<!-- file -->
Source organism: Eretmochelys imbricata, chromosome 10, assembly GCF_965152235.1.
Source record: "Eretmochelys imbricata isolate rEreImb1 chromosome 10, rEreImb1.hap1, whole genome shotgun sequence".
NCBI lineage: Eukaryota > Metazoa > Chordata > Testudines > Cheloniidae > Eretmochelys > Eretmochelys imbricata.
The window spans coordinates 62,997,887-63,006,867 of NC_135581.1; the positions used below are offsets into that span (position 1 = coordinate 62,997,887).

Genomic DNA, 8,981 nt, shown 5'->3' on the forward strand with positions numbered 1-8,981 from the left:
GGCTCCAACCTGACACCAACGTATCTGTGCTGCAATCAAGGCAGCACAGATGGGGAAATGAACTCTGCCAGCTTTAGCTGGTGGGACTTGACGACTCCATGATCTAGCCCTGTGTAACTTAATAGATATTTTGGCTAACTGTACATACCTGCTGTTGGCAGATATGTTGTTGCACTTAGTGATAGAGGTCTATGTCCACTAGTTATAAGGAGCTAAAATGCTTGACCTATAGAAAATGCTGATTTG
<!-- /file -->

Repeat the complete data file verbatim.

Source organism: Eretmochelys imbricata, chromosome 10, assembly GCF_965152235.1.
Source record: "Eretmochelys imbricata isolate rEreImb1 chromosome 10, rEreImb1.hap1, whole genome shotgun sequence".
NCBI lineage: Eukaryota > Metazoa > Chordata > Testudines > Cheloniidae > Eretmochelys > Eretmochelys imbricata.
The window spans coordinates 62,997,887-63,006,867 of NC_135581.1; the positions used below are offsets into that span (position 1 = coordinate 62,997,887).

Genomic DNA, 8,981 nt, shown 5'->3' on the forward strand with positions numbered 1-8,981 from the left:
GGCTCCAACCTGACACCAACGTATCTGTGCTGCAATCAAGGCAGCACAGATGGGGAAATGAACTCTGCCAGCTTTAGCTGGTGGGACTTGACGACTCCATGATCTAGCCCTGTGTAACTTAATAGATATTTTGGCTAACTGTACATACCTGCTGTTGGCAGATATGTTGTTGCACTTAGTGATAGAGGTCTATGTCCACTAGTTATAAGGAGCTAAAATGCTTGACCTATAGAAAATGCTGATTTG